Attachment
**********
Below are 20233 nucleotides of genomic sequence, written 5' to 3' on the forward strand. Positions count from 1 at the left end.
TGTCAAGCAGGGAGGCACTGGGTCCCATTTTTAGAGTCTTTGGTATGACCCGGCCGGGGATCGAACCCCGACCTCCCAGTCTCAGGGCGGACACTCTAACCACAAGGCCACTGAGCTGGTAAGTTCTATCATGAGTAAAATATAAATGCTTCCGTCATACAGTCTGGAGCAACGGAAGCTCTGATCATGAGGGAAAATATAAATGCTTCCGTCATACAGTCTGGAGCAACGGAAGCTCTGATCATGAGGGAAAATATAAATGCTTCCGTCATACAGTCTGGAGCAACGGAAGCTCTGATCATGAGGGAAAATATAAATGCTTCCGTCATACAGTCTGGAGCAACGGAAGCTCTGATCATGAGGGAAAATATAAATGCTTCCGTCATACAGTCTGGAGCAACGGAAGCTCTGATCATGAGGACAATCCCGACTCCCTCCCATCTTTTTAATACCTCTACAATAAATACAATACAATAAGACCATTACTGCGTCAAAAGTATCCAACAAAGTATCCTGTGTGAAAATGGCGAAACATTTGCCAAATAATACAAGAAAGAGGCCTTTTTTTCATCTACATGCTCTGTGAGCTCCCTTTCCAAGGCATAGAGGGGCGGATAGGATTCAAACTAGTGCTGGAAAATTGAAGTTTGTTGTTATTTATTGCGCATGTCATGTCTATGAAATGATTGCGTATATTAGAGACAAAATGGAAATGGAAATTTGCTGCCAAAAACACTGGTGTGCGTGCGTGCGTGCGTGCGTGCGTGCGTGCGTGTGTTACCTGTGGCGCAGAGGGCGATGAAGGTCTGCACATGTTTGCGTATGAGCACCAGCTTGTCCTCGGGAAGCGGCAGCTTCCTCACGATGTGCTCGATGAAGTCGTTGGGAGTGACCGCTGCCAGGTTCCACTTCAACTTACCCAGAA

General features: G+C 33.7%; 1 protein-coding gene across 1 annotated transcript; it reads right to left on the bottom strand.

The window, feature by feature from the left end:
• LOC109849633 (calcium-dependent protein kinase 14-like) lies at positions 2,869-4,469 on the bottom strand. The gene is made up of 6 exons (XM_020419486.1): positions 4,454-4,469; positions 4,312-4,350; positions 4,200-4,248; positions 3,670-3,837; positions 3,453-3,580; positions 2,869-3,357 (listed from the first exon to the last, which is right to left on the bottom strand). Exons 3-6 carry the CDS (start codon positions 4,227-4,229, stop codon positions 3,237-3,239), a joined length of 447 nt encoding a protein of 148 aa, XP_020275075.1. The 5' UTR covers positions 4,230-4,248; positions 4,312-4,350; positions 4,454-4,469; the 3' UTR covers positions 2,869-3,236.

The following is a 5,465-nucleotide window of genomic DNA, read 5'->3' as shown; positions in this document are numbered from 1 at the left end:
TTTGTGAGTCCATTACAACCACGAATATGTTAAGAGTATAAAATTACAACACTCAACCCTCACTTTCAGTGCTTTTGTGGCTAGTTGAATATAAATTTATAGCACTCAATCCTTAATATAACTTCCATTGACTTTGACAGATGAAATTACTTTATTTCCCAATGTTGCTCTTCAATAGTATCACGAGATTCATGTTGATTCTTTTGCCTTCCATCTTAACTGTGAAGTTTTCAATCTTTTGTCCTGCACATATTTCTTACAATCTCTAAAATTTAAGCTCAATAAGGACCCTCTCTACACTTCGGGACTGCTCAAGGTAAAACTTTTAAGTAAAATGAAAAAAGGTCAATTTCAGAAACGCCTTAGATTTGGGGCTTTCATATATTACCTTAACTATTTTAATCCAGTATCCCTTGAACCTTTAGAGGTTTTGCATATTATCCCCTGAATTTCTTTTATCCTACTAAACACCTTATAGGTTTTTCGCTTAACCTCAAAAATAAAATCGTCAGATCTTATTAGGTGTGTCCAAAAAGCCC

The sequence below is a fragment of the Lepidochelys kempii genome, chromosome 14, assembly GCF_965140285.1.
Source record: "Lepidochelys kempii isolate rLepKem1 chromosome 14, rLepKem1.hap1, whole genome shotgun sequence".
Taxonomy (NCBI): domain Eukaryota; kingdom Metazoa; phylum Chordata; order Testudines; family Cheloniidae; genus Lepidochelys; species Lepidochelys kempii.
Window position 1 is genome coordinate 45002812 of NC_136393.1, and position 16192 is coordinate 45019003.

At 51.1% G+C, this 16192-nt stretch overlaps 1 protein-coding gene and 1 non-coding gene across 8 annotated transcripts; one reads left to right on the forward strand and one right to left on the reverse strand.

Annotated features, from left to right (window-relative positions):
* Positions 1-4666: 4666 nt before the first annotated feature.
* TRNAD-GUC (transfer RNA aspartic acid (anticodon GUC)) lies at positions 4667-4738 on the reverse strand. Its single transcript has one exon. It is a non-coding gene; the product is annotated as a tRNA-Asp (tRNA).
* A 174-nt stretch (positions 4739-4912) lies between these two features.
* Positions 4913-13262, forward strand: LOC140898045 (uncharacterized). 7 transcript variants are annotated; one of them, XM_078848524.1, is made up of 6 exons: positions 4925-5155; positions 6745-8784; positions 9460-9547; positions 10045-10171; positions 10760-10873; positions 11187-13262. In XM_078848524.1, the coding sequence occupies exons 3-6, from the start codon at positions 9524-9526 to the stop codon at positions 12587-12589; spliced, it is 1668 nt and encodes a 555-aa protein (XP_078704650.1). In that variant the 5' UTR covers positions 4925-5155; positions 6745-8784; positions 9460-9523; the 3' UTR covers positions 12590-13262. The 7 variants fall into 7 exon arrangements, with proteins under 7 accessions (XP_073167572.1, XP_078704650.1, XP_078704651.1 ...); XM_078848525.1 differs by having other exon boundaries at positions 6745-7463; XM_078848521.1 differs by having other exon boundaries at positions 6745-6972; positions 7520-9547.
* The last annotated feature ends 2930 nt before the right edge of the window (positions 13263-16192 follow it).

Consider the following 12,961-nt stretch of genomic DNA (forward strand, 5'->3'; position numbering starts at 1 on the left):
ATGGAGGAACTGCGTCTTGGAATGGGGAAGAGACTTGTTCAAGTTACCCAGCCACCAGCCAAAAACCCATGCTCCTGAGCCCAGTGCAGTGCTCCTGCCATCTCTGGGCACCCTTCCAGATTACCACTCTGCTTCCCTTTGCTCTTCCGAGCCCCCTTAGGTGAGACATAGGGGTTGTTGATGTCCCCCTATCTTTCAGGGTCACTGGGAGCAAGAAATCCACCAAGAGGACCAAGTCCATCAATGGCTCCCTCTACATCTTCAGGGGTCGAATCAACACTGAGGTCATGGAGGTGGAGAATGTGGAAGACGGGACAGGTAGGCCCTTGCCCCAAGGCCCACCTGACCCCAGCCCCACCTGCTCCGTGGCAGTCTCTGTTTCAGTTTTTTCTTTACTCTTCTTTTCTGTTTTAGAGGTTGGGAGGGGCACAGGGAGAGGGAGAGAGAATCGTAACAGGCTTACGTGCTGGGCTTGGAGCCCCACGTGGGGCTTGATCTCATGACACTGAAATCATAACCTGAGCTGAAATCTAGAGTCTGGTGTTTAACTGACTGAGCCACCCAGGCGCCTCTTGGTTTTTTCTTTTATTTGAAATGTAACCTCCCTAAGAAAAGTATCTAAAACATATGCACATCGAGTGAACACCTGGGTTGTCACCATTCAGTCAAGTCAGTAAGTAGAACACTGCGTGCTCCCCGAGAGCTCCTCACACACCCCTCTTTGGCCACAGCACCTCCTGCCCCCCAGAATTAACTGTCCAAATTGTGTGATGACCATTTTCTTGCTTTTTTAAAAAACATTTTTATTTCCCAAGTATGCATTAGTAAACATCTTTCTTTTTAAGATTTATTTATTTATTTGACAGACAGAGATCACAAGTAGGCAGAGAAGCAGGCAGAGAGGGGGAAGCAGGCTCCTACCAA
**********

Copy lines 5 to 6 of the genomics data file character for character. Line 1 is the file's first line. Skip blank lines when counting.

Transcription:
• LOC109849633 (calcium-dependent protein kinase 14-like) lies at positions 2,869-4,469 on the bottom strand. The gene is made up of 6 exons (XM_020419486.1): positions 4,454-4,469; positions 4,312-4,350; positions 4,200-4,248; positions 3,670-3,837; positions 3,453-3,580; positions 2,869-3,357 (listed from the first exon to the last, which is right to left on the bottom strand). Exons 3-6 carry the CDS (start codon positions 4,227-4,229, stop codon positions 3,237-3,239), a joined length of 447 nt encoding a protein of 148 aa, XP_020275075.1. The 5' UTR covers positions 4,230-4,248; positions 4,312-4,350; positions 4,454-4,469; the 3' UTR covers positions 2,869-3,236.

The following is a 5,465-nucleotide window of genomic DNA, read 5'->3' as shown; positions in this document are numbered from 1 at the left end: